- Old inexpensive bow
- Piece of leather
- Ring wedge
- Tack hammer
- Strong rubber band
- Paper towel, buffing compound, and alcohol for cleaning
- Super glue
- Feeler gauge
- Wire clipper
- Bow clamp
- Powdered rosin
- Razor saw
- New frog wedge
- Large paper clip
- Container of water
- Gas burner or alcohol lamp
How to Restring a Violin Bow. Some refer to it as restringing the violin bow and others call it rehairing. The proper terminology would be rehairing since the bow string is made of horsehair. The follicles of the hair grip the rosin and score the surface of the strings. Whichever term you use, rehairing or restringing the violin bow, it takes patience and some understanding to do it properly.
Preparing the Area and Hair
Attempt to restring a violin bow that isn't valuable if you're just learning. If you make an error or cause damage, you won't have much of a loss.
Purchase horse hair. While light colored hair is preferred, totally white hair may be bleached, causing the hair to be brittle. Instead, look for cream to golden.
Cut the old hair off the bow 1 inch from the frog. Remove the ring by placing a small piece of leather on it and grabbing it with pliers and jiggling it off.
Insert a knife between frog tongue and the wedge. Gently remove the wedge from the tongue using needle nose pliers. Discard the ring wedge and purchase a new one. Take off the slide by pushing it with the thumb and tapping with a hammer. Pry out the wedge, making certain you don't touch the slide channel.
Clean the old glue off the frog tongue and the cavity. Pry out the tip wedge without breaking the top lining. Clean and buff the ring,back frog lining, and end button.
Wrap the light end of the hair with a strong rubber band, leaving the rope on and pushing it close to the rubber band. Cut a 7-inch length after you have removed one of the ropes. Super glue the top end together.
Measure the amount of hair you'll need with the feeler gauge. Make sure that the hair is flush with the gauge as possible and cut close to the tie.
Hold the hair in the left hand with the thumb at a right angle. Put the wire next to the thumb, leaving 3/4 inch out. Wind about 6 inches of wire. Use less for a smaller cavity. Leave 3/4 inch out at the end. Clip the wire and twist together with the first end using a pliers.
Cutting the Hair to Length
Place the frog so that the front faces the tip of the stick. Put both into the clamp, making certain that the frog cavity is directly over the clamp bolt. Tighten the bolt snugly.
Measure the length of the cavity and subtract 1 1/2mm. Cut the hair that length. Put a drop of super glue on it and, holding the tied end upside down, spray it with an accelerator. Fit the hair in the cavity by placing the tie on the right side and pushing the hair down with a push tool. Make certain the tie is perfectly flat.
Add powdered rosin on top of the tie. Place the new frog wedge on the cavity. Stab the wedge by hitting the middle with the blunt side of a knife and positioning it into place. Remove the knife and push down with a push tool.
Hold the slide with the index finger and thumb and push it into place while pulling and twisting the hair.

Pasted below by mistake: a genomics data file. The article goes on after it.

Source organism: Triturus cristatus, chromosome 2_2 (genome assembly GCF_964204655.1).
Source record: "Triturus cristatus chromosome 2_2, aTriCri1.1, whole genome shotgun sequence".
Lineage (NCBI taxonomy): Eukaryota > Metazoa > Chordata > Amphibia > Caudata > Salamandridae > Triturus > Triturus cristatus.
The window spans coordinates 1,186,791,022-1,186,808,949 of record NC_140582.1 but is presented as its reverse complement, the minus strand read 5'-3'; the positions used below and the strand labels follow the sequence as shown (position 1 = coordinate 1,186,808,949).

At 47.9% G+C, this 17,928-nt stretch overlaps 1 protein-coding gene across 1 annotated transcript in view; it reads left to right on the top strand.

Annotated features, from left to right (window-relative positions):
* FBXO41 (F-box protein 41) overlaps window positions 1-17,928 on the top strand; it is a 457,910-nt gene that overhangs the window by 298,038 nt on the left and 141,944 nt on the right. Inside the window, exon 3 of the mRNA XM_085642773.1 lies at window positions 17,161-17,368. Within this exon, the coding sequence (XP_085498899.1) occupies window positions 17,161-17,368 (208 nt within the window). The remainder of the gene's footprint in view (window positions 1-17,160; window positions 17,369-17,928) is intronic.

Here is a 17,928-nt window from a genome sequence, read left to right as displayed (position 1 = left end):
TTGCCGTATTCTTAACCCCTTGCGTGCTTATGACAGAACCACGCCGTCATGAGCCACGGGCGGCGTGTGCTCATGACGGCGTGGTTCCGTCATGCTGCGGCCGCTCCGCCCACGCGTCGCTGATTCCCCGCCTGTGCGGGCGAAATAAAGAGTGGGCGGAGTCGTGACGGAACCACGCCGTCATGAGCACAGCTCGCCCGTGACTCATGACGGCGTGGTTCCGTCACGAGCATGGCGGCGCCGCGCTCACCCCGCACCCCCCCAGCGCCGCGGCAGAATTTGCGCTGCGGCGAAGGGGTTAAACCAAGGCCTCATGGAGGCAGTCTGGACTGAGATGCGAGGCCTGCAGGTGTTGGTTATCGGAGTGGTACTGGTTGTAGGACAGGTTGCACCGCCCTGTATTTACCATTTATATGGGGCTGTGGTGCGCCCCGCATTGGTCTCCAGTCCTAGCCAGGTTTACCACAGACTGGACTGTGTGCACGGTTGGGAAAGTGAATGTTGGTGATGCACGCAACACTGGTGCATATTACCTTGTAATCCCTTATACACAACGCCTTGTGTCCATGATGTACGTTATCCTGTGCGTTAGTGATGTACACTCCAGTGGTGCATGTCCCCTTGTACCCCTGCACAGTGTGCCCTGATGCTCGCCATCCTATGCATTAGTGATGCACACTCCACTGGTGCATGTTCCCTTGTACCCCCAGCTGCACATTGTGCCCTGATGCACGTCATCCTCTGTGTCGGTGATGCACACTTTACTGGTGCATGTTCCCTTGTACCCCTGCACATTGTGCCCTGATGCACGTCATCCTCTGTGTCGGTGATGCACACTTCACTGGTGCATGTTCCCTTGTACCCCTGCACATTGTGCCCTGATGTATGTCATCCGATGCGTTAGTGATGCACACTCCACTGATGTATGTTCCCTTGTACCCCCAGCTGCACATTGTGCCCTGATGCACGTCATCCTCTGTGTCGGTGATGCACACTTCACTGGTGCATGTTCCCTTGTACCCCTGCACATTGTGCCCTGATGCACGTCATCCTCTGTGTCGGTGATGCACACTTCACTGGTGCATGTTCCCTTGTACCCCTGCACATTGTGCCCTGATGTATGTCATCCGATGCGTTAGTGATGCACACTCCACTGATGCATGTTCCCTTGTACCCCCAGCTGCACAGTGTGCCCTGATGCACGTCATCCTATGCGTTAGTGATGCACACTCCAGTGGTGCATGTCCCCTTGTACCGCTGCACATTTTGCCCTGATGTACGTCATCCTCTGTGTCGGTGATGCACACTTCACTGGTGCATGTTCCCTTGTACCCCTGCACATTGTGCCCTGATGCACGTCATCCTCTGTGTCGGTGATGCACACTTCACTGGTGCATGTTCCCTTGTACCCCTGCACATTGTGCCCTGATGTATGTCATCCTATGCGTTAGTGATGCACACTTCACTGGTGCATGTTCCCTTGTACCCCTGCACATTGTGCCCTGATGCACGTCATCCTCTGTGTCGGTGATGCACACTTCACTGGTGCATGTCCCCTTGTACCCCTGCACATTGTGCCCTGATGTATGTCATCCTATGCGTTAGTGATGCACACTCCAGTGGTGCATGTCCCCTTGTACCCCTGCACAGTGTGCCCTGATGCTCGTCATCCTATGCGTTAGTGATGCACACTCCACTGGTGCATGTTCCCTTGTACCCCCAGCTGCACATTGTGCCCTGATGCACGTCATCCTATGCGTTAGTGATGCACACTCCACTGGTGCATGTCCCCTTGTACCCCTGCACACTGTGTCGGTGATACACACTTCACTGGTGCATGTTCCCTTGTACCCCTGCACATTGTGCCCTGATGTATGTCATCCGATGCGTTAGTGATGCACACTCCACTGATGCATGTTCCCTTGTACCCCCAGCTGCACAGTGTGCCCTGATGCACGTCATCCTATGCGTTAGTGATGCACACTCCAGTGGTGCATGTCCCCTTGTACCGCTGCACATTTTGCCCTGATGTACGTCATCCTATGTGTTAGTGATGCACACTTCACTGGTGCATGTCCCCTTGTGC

Use the bottom of an opened paper clip to string the hair through the ring. Put a drop of glue between the hair and the frog tongue and insert the ring wedge. Even the hair and tap the wedge into place by putting leather on top and using a tack hammer.
Cut the wedge in two places, no deeper than 1 mm from the hair, using a razor saw. Bend the wedge back and forth until it breaks at the cuts.
Put the frog on the bow stick and insert the end screw. Place the stick into a clam that is held onto a desktop with C-clamps making certain the frog does not touch. Put the bow in the clamp and extend the hair 1 inch past the tip and make a cut with the scissors.
Attaching the Hair
Take the frog off the stick. Submerge the hair in water. Don't get the ring wedge wet. Lift it straight out, pressing the water out of the hair as you remove and wiping once with a paper towel. Reattach the frog to the stick and the stick back into the clamp. Comb the hair.
Determine the exact length of the hair and adjust the length for the season. If it's summer subtract 1mm length. Wet the hair again and comb.
Wrap the end with wire as you did in Step 7 of Section 1. Crimp the wire flat and twist the end tight. Cut the wire and bend over the top of the tie. Crimp tight. Measure the cavity and subtract 1 mm. Cut the hair that length using the wire end toward the middle as the starting point. Put a drop of glue on and spray with accelerator.
Insert the hair by placing the wire tie on the right part of the tip cavity and pushing down with the rounded part of a screw driver. Make certain is flat on the bottom. Pack some rosin in.
Tap in a wedge and make certain that it is secure. Remove the stick from the clamp and let the hair and frog hang down to make certain it isn't twisted. Put the frog on the stick. Comb the hair from frog to the middle and from the tip to the middle. Do this three times. Remove broken hairs one at a time.
Let the hair dry. Heat the hair over a gas burner or alcohol lamp to shrink loose hairs. Apply powdered rosin.